relapse in patients with clinical/endoscopic remission and those with only clinical remission.
Methods: Patients with active mild or moderate UC were eligible. All patients received mesalazine, 4 g/day orally and 2 g/day per rectum for 6
weeks. Those achieving clinical remission underwent colonoscopy: afterwards, all received maintenance treatment with oral mesalazine, 2 g/day
orally for 1 year. Clinical remission was defined as normal frequency of bowel movements with formed stools, no abdominal pain, and no blood in
the stools. Endoscopic remission was defined as normal-appearing mucosa or only mild redness and/or friability, without either ulcers or erosions.
Results: In all, 81 patients were enrolled. Sixty-one (75%) achieved clinical remission. Endoscopic activity was still present in five (8%). The
cumulative rate of relapse at 1 year was 23% in patients with clinical and endoscopic remission and 80% in patients with only clinical remission
(P < 0.0001).
Conclusions: Persistence of endoscopic activity is quite infrequent in patients with active UC achieving clinical remission after a 6-week treat-
ment with oral plus topical mesalazine, but is a very strong predictor of early relapse.
(Inflamm Bowel Dis 2011;000:000–000)
Key Words: ulcerative colitis, mesalazine, endoscopic remission, mucosal healing
scopic demonstration of mucosal healing has not been con-
ntil recently, treatment of active ulcerative colitis
(UC) has focused on improving symptoms and endo-
sidered a necessary endpoint in patients achieving clinical
However, recent data suggest that concentrating
exclusively on clinical outcome measures may not be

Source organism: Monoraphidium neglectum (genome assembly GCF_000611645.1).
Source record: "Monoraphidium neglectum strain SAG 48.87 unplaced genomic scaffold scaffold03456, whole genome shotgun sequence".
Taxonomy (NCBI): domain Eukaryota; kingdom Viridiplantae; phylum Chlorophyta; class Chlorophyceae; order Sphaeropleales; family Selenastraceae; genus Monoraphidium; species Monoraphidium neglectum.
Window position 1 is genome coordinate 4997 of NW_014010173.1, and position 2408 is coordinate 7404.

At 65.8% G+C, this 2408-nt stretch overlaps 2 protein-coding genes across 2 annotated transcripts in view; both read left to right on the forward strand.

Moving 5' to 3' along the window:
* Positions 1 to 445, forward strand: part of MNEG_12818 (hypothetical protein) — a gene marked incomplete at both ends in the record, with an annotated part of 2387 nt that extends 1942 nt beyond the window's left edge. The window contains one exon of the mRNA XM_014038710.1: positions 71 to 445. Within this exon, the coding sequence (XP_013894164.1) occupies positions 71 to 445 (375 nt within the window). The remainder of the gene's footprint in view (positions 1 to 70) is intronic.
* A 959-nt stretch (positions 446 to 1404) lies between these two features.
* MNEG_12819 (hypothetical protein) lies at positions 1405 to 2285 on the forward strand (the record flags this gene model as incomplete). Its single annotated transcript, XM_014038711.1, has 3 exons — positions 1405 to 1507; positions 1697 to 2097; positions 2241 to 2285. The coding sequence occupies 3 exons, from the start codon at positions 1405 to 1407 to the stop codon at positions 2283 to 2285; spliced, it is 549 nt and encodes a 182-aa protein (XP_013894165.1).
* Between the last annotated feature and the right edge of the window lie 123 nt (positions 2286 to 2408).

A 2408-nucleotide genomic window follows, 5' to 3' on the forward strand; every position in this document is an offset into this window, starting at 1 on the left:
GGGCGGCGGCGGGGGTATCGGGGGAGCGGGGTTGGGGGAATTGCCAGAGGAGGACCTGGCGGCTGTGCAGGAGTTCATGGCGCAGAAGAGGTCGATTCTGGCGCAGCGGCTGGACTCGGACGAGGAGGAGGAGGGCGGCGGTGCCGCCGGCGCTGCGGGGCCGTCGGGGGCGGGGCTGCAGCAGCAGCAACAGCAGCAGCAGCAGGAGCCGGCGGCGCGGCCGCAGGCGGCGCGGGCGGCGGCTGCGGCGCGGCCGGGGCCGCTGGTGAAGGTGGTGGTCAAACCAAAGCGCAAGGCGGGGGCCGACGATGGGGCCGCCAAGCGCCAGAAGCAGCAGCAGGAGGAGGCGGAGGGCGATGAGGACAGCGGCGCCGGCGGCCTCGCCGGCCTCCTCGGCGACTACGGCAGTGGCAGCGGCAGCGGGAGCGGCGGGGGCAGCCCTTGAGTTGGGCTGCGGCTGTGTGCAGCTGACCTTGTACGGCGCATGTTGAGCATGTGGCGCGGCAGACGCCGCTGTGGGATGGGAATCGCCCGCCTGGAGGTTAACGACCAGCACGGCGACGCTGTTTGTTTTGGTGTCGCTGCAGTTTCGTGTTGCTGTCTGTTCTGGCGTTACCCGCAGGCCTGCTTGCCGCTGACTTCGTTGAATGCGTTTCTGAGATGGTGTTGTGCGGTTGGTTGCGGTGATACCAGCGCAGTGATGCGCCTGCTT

adequate to achieve long-term treatment success. Indeed,
achievement of endoscopic remission has been shown to
correlate with a reduced risk of colectomy,3,4hospital
admissions, and need for immunosuppressive treatments.4
Recently, a panel of experts recommended that the pri-
mary endpoint for therapeutic trials in patients with mildly
to moderately active UC should be induction of remission,
defined as complete symptom resolution and endoscopic
healing.5Moreover, some experts at present recommend that
the treatment of active UC should be continued until com-
plete healing of endoscopic lesions is observed,6although
no consensus exists on this topic.2,7In fact, the evidence
supporting practical value associated with repeat endoscopy
to monitor treatment progression is limited, and no consen-
sus exists on how endoscopic remission should be assessed.7
Mesalazine is currently the mainstay of treatment for
patients with mild or moderate UC flares,2and combined
treatment with oral and topical formulations appears to be
Received for publication June 2, 2011; Accepted July 5, 2011.